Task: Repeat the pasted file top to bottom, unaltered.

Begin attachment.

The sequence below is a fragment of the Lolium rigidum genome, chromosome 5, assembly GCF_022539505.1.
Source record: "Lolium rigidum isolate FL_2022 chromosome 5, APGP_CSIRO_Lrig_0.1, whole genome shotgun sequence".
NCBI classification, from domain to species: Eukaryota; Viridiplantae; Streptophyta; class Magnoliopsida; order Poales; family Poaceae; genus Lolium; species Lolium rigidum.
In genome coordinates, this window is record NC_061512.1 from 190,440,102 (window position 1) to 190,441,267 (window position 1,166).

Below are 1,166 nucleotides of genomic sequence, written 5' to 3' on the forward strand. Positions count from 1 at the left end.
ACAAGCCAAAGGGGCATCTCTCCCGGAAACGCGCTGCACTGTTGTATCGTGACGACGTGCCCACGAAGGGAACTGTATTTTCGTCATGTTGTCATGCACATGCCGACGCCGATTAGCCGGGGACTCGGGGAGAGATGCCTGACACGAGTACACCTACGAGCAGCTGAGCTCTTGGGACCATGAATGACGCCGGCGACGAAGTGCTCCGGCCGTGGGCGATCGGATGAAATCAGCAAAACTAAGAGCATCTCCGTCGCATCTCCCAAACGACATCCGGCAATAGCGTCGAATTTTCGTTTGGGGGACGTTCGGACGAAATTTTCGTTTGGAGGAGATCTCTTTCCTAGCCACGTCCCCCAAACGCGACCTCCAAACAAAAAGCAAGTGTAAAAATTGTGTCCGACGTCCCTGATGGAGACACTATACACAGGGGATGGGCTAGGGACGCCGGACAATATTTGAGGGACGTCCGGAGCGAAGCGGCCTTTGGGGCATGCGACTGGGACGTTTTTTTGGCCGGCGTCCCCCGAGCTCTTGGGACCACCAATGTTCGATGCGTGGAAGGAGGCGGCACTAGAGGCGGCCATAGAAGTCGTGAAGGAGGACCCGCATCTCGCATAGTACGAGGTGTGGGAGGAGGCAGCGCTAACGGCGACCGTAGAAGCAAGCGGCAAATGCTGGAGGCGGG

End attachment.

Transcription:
The sequence below is a fragment of the Lolium rigidum genome, chromosome 5, assembly GCF_022539505.1.
Source record: "Lolium rigidum isolate FL_2022 chromosome 5, APGP_CSIRO_Lrig_0.1, whole genome shotgun sequence".
NCBI classification, from domain to species: Eukaryota; Viridiplantae; Streptophyta; class Magnoliopsida; order Poales; family Poaceae; genus Lolium; species Lolium rigidum.
In genome coordinates, this window is record NC_061512.1 from 190,440,102 (window position 1) to 190,441,267 (window position 1,166).

Below are 1,166 nucleotides of genomic sequence, written 5' to 3' on the forward strand. Positions count from 1 at the left end.
ACAAGCCAAAGGGGCATCTCTCCCGGAAACGCGCTGCACTGTTGTATCGTGACGACGTGCCCACGAAGGGAACTGTATTTTCGTCATGTTGTCATGCACATGCCGACGCCGATTAGCCGGGGACTCGGGGAGAGATGCCTGACACGAGTACACCTACGAGCAGCTGAGCTCTTGGGACCATGAATGACGCCGGCGACGAAGTGCTCCGGCCGTGGGCGATCGGATGAAATCAGCAAAACTAAGAGCATCTCCGTCGCATCTCCCAAACGACATCCGGCAATAGCGTCGAATTTTCGTTTGGGGGACGTTCGGACGAAATTTTCGTTTGGAGGAGATCTCTTTCCTAGCCACGTCCCCCAAACGCGACCTCCAAACAAAAAGCAAGTGTAAAAATTGTGTCCGACGTCCCTGATGGAGACACTATACACAGGGGATGGGCTAGGGACGCCGGACAATATTTGAGGGACGTCCGGAGCGAAGCGGCCTTTGGGGCATGCGACTGGGACGTTTTTTTGGCCGGCGTCCCCCGAGCTCTTGGGACCACCAATGTTCGATGCGTGGAAGGAGGCGGCACTAGAGGCGGCCATAGAAGTCGTGAAGGAGGACCCGCATCTCGCATAGTACGAGGTGTGGGAGGAGGCAGCGCTAACGGCGACCGTAGAAGCAAGCGGCAAATGCTGGAGGCGGG